The MAX is still the place to find quality German helmets.

The MAX is still the place to find quality German helmets.

What attendees ever thought the parking lot was adequate, the roads easy to navigate or again that this town had truly inviting hotels? If anything Monroeville has become a stark reminder of the decline of the traditional shopping mall, an overbuilt main drag of strip malls with vacant store fronts and roads in need of repair! Simply put, the Ohio Valley Military Society should be lauded for its efforts to find the MAX the home it deserves!

The Show Did Go On

As noted the weather didn't really seem like the beginning of the fall "show season" but that didn't stop the collectors from coming out strong. The MAX again drew in collectors and dealers from around the world. In addition, this year included the Friday night seminar from noted author Kenneth Alford, "Jim Atwood: Army Officer, Charmer, Entrepreneur, Collector, Risk-Taker, Rogue & Con-Artist;" chronicling the early "wild west" days of militaria collecting.

This might have been the final time that Monroeville played host to the MAX, but it was still a great time with plenty to see and buy!

 A uniform to the 93rd Infantry Division, which was a "colored" segregated unit of the United States Army during the First World War. It was never fully formed, except for the infantry units that included the 369th Infantry Regiment ("The Harlem Hellfighters") and the 370th Infantry Regiment ("The Black Devils"), which fought under French command. The unit earned the nickname "Blue Helmets" as a result as the troops were issued blue French Adrian helmets, and this became the shoulder patch!

A uniform to the 93rd Infantry Division, which was a "colored" segregated unit of the United States Army during the First World War. It was never fully formed, except for the infantry units that included the 369th Infantry Regiment ("The Harlem Hellfighters") and the 370th Infantry Regiment ("The Black Devils"), which fought under French command. The unit earned the nickname "Blue Helmets" as a result as the troops were issued blue French Adrian helmets, and this became the shoulder patch!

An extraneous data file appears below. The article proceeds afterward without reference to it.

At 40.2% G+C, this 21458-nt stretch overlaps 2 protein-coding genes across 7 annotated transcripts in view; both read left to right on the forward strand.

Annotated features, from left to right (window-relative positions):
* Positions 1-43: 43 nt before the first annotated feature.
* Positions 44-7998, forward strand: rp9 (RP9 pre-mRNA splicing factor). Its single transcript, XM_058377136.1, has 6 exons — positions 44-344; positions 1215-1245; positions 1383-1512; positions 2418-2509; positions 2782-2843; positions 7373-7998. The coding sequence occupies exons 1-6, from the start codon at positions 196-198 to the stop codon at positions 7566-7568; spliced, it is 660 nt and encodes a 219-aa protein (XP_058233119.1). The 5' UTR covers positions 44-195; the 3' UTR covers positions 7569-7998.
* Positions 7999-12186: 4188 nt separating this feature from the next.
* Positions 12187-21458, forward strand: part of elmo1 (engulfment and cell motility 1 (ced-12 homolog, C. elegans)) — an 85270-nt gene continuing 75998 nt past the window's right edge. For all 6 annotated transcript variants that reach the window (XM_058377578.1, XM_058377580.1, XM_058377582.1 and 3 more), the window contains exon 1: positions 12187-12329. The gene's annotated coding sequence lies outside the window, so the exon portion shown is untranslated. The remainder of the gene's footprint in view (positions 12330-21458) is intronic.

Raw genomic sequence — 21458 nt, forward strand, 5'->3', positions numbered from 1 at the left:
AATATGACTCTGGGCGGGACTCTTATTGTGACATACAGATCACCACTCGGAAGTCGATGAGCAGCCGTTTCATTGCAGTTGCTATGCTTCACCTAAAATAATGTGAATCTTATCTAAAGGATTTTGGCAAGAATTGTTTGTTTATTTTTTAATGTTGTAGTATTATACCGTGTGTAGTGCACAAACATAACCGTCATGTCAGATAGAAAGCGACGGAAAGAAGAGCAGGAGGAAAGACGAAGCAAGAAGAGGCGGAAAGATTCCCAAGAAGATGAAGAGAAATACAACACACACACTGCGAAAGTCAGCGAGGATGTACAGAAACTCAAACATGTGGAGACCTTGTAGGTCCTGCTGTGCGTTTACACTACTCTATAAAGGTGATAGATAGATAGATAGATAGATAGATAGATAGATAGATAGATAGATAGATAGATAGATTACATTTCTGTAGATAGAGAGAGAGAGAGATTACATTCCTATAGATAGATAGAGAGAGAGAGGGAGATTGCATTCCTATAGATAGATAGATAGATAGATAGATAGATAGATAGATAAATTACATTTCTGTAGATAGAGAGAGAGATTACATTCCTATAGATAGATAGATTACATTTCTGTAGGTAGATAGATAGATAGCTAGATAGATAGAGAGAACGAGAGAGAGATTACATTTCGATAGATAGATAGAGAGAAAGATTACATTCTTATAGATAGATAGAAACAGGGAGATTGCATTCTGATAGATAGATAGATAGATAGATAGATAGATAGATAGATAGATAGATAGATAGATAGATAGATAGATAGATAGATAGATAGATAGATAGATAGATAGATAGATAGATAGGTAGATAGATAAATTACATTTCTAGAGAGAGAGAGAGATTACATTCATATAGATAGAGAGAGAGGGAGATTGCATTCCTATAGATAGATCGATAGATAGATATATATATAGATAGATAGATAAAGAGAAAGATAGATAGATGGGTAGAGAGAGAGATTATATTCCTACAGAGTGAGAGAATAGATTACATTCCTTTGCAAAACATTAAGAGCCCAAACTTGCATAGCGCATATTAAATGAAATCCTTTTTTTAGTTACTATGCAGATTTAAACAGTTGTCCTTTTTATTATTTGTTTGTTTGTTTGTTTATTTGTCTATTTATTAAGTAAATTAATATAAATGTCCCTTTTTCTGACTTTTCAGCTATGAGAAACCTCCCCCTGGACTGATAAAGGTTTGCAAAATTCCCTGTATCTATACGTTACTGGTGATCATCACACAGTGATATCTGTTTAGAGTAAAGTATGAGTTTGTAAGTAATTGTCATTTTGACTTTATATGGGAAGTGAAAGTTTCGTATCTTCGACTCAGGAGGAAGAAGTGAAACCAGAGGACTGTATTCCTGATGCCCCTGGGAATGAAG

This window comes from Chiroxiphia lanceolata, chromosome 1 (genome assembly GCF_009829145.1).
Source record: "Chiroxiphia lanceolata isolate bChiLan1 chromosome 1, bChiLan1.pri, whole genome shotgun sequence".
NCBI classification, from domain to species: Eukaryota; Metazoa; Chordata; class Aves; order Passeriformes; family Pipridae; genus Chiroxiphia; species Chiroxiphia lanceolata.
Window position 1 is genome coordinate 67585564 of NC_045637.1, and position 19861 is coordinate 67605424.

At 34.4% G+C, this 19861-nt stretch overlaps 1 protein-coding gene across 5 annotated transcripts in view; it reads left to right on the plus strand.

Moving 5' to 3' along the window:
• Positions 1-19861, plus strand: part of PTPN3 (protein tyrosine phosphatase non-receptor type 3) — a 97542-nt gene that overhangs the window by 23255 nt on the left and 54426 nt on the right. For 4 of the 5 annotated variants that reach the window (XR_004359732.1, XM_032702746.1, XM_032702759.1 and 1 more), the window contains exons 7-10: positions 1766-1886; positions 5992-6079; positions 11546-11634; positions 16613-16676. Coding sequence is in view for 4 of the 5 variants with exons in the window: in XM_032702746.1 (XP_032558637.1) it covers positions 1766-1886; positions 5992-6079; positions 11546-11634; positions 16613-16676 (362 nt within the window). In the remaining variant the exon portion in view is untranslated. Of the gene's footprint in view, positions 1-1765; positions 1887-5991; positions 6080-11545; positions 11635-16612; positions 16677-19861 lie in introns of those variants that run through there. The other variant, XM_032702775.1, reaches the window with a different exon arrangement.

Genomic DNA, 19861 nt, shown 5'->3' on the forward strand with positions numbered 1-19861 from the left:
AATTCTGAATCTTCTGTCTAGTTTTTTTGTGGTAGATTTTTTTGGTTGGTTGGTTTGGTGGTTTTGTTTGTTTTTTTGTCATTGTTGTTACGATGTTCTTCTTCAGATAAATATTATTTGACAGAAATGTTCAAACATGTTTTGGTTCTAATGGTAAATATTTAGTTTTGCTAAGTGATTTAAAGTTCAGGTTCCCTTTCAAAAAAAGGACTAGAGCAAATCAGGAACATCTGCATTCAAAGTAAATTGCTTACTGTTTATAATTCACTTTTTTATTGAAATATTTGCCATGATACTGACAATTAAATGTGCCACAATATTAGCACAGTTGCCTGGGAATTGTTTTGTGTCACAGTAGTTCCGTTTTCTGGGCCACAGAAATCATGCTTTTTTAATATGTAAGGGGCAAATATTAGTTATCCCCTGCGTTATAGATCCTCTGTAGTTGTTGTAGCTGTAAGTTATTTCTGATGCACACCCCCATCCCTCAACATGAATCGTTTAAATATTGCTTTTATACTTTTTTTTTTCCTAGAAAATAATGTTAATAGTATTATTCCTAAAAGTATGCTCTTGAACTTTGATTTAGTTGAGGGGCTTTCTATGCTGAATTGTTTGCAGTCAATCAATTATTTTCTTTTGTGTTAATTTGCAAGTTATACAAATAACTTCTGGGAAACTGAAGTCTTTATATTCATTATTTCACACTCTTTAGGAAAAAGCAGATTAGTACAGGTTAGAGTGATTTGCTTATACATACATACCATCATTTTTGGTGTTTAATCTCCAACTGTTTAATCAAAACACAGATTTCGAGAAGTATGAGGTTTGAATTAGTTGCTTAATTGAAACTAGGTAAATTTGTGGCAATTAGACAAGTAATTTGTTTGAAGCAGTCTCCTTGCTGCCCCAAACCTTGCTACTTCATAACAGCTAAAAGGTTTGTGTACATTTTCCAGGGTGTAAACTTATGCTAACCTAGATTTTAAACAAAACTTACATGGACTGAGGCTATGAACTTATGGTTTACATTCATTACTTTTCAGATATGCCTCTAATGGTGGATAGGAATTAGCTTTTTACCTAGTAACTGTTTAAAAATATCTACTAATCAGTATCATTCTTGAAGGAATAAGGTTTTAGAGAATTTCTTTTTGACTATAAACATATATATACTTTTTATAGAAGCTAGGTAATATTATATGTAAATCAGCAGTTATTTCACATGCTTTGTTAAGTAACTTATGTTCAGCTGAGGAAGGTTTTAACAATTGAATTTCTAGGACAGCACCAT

As noted by this display, the Prussians/Germans didn't have a monopoly on dress helmets with plumes and spikes.

As noted by this display, the Prussians/Germans didn't have a monopoly on dress helmets with plumes and spikes.

 Today's militaria shows aren't just khaki and olive drab either! You can find some quite colorful and truly fascinating artifacts.

Today's militaria shows aren't just khaki and olive drab either! You can find some quite colorful and truly fascinating artifacts.

 Field gear, patches and so much more can be found. If you don't take the time to look you might miss it!

Field gear, patches and so much more can be found. If you don't take the time to look you might miss it!

 One of the show's standout pieces wasn't for sale – a tunic and cap of the Russian Liberation Army (POA), which in 1944 became known as the Armed Forces of the Committee for the Liberation of the Peoples of Russia.

One of the show's standout pieces wasn't for sale – a tunic and cap of the Russian Liberation Army (POA), which in 1944 became known as the Armed Forces of the Committee for the Liberation of the Peoples of Russia.

 A Presidential Military Uniform that was once worn by Iraqi dictator Saddam Hussein was on display this year!

A Presidential Military Uniform that was once worn by Iraqi dictator Saddam Hussein was on display this year!

 A Boxer Rebellion era German banner shows how for a brief period the "Great Powers" found common cause in China.

A Boxer Rebellion era German banner shows how for a brief period the "Great Powers" found common cause in China.

 Venell showing how he creates his "snapshot" in time! This was just another "day at the office" for him.

Venell showing how he creates his "snapshot" in time! This was just another "day at the office" for him.

 Noted sculptor David Paul Venell was at the MAX Show to demonstrate his skills.

Noted sculptor David Paul Venell was at the MAX Show to demonstrate his skills.